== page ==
The Annamite Striped Rabbit was officially described in 2000, “and since then virtually nothing has been published about it,” says Nguyen. “So for the past few years, we have been doing surveys up and down the Annamites and gathering data on this species, and we’re still just getting little glimpses into its ecology and its distribution.”
The species was recently reclassified from Data Deficient to Endangered on the IUCN Red List of Threatened Species. Based on interviews with local people, hunter records and camera-trap evidence, scientists knew that the species occurred in narrow pockets of wet evergreen forest in the northern and central Annamites. Its discovery at this new location in the southern Annamites expands the known range.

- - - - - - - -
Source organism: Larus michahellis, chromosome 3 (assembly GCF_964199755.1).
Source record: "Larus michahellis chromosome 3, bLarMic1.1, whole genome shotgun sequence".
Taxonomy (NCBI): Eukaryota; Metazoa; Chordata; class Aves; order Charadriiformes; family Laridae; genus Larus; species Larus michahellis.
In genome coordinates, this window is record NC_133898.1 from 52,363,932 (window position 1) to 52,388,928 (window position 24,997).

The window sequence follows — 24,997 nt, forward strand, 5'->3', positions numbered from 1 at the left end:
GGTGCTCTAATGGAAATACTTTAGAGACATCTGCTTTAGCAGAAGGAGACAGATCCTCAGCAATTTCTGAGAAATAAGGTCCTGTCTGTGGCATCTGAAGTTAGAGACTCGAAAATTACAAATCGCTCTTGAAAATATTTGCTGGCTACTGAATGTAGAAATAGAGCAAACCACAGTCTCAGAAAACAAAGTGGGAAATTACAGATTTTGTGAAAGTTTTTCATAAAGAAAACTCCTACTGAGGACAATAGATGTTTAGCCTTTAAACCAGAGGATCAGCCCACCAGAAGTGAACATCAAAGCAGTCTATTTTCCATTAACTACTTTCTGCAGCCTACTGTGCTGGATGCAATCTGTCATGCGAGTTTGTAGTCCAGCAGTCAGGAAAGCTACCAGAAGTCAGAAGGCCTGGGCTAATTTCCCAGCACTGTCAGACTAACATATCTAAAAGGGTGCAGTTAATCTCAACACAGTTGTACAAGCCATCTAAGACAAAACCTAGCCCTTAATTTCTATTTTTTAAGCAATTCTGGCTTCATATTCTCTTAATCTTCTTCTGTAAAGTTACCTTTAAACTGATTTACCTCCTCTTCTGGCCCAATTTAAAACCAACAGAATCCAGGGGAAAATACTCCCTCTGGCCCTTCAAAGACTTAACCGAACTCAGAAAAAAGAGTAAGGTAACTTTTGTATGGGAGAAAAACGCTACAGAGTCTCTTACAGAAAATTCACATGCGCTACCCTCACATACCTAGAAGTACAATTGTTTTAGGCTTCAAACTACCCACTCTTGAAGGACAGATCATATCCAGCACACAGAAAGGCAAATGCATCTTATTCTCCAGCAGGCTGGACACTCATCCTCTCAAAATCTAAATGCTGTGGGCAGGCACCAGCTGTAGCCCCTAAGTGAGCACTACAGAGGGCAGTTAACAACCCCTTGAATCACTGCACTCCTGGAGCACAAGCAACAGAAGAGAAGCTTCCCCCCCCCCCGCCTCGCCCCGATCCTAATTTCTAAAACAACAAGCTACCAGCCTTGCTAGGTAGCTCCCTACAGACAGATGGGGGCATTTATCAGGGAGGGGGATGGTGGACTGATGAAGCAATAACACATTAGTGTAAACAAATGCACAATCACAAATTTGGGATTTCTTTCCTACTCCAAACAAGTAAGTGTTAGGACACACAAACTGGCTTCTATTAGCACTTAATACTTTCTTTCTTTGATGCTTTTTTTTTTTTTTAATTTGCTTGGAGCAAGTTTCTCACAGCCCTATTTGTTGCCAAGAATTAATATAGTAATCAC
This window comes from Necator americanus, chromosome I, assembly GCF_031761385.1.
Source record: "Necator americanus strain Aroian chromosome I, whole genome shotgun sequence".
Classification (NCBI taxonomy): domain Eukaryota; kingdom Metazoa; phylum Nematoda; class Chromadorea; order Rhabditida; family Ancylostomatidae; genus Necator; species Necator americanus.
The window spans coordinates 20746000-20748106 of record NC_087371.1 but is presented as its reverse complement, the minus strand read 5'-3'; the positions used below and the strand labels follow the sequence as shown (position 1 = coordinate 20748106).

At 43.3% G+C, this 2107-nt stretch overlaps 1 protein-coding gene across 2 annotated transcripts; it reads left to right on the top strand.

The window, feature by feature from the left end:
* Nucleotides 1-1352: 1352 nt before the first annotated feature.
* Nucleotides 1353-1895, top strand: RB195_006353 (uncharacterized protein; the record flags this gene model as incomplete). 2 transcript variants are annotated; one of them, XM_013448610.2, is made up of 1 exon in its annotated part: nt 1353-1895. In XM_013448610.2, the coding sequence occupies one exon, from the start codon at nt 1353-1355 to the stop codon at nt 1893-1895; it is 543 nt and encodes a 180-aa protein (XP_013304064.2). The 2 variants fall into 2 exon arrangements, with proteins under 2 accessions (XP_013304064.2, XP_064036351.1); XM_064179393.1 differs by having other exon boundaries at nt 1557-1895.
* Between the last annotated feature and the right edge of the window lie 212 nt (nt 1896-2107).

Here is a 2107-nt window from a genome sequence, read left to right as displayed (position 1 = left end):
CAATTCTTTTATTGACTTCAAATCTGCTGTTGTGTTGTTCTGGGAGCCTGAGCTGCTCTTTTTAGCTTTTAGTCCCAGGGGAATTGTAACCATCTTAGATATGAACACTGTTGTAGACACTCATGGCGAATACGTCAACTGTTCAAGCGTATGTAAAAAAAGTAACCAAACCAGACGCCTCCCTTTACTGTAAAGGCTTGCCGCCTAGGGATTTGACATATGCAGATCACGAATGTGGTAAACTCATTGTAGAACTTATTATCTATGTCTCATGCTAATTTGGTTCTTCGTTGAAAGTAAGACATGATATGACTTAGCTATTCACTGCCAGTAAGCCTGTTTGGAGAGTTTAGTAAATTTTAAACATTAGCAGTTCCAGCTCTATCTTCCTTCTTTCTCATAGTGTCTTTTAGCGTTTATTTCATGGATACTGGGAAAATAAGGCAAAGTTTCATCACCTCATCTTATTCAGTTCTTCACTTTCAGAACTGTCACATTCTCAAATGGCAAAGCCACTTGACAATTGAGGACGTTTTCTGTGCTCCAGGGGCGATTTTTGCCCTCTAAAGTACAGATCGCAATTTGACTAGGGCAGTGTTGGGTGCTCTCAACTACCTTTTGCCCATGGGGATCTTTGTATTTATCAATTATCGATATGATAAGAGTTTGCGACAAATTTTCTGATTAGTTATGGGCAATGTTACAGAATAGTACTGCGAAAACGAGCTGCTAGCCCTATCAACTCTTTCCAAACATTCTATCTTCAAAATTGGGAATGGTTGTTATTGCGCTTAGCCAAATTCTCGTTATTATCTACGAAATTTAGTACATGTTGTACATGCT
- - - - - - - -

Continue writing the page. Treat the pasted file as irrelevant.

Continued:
“This distance might not sound like much, but for an area as small as the Annamites, it’s pretty remarkable” says Andrew Tilker, Re:wild’s Asian species officer and the lead author of the recent IUCN Red List reassessment. “Nobody thought that the species would turn up there!”
Compared to many other tropical forested countries, Vietnam has been relatively successful at stemming deforestation in recent years. But while forest cover remains relatively intact, wildlife faces a more direct threat.